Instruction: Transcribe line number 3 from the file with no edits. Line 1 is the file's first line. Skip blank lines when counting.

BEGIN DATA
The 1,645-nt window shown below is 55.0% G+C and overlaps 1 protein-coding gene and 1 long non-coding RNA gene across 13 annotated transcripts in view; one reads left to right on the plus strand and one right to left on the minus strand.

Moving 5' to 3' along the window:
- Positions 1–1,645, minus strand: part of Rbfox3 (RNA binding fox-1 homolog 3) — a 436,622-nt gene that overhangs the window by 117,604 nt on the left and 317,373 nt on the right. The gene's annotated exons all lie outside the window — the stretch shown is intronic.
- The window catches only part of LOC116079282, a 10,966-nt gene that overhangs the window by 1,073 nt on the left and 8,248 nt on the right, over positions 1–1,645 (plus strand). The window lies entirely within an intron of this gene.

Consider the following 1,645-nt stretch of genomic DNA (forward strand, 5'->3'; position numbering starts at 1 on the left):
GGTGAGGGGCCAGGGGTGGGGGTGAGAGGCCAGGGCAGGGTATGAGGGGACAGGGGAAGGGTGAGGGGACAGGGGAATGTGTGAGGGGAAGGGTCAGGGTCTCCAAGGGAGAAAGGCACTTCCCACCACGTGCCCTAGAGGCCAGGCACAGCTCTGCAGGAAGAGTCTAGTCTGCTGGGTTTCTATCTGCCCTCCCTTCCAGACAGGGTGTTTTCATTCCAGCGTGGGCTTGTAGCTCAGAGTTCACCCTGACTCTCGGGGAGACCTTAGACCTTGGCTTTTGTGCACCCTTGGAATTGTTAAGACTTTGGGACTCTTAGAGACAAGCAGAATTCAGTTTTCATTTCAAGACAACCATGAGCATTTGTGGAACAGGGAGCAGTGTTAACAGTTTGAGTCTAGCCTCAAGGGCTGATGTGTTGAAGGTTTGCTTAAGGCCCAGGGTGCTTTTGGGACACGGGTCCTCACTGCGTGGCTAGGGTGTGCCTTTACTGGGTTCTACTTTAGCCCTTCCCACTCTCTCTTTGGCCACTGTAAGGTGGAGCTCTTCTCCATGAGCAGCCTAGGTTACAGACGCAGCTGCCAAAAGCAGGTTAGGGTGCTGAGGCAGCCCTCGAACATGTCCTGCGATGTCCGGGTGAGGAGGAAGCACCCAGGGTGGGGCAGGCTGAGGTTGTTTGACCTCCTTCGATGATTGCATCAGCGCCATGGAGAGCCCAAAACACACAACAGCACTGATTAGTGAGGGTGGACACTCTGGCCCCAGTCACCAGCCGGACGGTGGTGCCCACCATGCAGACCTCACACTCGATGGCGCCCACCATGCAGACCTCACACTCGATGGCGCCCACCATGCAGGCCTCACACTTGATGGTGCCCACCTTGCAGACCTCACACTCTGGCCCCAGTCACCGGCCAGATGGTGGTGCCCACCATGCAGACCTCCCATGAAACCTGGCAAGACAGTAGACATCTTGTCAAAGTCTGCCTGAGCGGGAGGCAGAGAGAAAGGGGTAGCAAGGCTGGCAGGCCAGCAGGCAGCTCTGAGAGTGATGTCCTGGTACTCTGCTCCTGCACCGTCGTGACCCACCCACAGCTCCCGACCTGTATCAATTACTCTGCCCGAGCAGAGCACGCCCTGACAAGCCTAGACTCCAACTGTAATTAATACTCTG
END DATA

- Positions 1–1,645, minus strand: part of Rbfox3 (RNA binding fox-1 homolog 3) — a 436,622-nt gene that overhangs the window by 117,604 nt on the left and 317,373 nt on the right. The gene's annotated exons all lie outside the window — the stretch shown is intronic.